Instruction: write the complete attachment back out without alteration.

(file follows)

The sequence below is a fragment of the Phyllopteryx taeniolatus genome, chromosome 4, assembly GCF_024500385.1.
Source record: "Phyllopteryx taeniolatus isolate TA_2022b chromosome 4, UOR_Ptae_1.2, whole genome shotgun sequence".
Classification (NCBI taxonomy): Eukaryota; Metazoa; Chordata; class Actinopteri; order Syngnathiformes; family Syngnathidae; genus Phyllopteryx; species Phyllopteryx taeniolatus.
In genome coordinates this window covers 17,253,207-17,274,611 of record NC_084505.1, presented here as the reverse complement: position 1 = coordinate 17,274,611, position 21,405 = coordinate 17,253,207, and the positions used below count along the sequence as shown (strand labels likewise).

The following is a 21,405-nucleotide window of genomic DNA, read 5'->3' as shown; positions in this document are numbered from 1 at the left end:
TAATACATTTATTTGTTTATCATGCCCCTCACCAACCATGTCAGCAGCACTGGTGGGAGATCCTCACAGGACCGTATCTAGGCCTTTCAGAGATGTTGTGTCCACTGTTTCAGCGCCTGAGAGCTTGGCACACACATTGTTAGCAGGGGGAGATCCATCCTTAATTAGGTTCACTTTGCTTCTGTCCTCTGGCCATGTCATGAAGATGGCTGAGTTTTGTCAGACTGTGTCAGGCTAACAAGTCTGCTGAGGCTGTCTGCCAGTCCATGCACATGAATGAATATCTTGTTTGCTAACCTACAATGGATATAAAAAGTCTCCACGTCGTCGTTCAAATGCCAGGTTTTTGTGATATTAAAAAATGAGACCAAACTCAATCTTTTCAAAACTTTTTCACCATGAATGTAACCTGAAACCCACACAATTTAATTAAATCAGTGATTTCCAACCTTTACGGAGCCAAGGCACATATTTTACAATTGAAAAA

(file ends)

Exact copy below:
The sequence below is a fragment of the Phyllopteryx taeniolatus genome, chromosome 4, assembly GCF_024500385.1.
Source record: "Phyllopteryx taeniolatus isolate TA_2022b chromosome 4, UOR_Ptae_1.2, whole genome shotgun sequence".
Classification (NCBI taxonomy): Eukaryota; Metazoa; Chordata; class Actinopteri; order Syngnathiformes; family Syngnathidae; genus Phyllopteryx; species Phyllopteryx taeniolatus.
In genome coordinates this window covers 17,253,207-17,274,611 of record NC_084505.1, presented here as the reverse complement: position 1 = coordinate 17,274,611, position 21,405 = coordinate 17,253,207, and the positions used below count along the sequence as shown (strand labels likewise).

The following is a 21,405-nucleotide window of genomic DNA, read 5'->3' as shown; positions in this document are numbered from 1 at the left end:
TAATACATTTATTTGTTTATCATGCCCCTCACCAACCATGTCAGCAGCACTGGTGGGAGATCCTCACAGGACCGTATCTAGGCCTTTCAGAGATGTTGTGTCCACTGTTTCAGCGCCTGAGAGCTTGGCACACACATTGTTAGCAGGGGGAGATCCATCCTTAATTAGGTTCACTTTGCTTCTGTCCTCTGGCCATGTCATGAAGATGGCTGAGTTTTGTCAGACTGTGTCAGGCTAACAAGTCTGCTGAGGCTGTCTGCCAGTCCATGCACATGAATGAATATCTTGTTTGCTAACCTACAATGGATATAAAAAGTCTCCACGTCGTCGTTCAAATGCCAGGTTTTTGTGATATTAAAAAATGAGACCAAACTCAATCTTTTCAAAACTTTTTCACCATGAATGTAACCTGAAACCCACACAATTTAATTAAATCAGTGATTTCCAACCTTTACGGAGCCAAGGCACATATTTTACAATTGAAAAA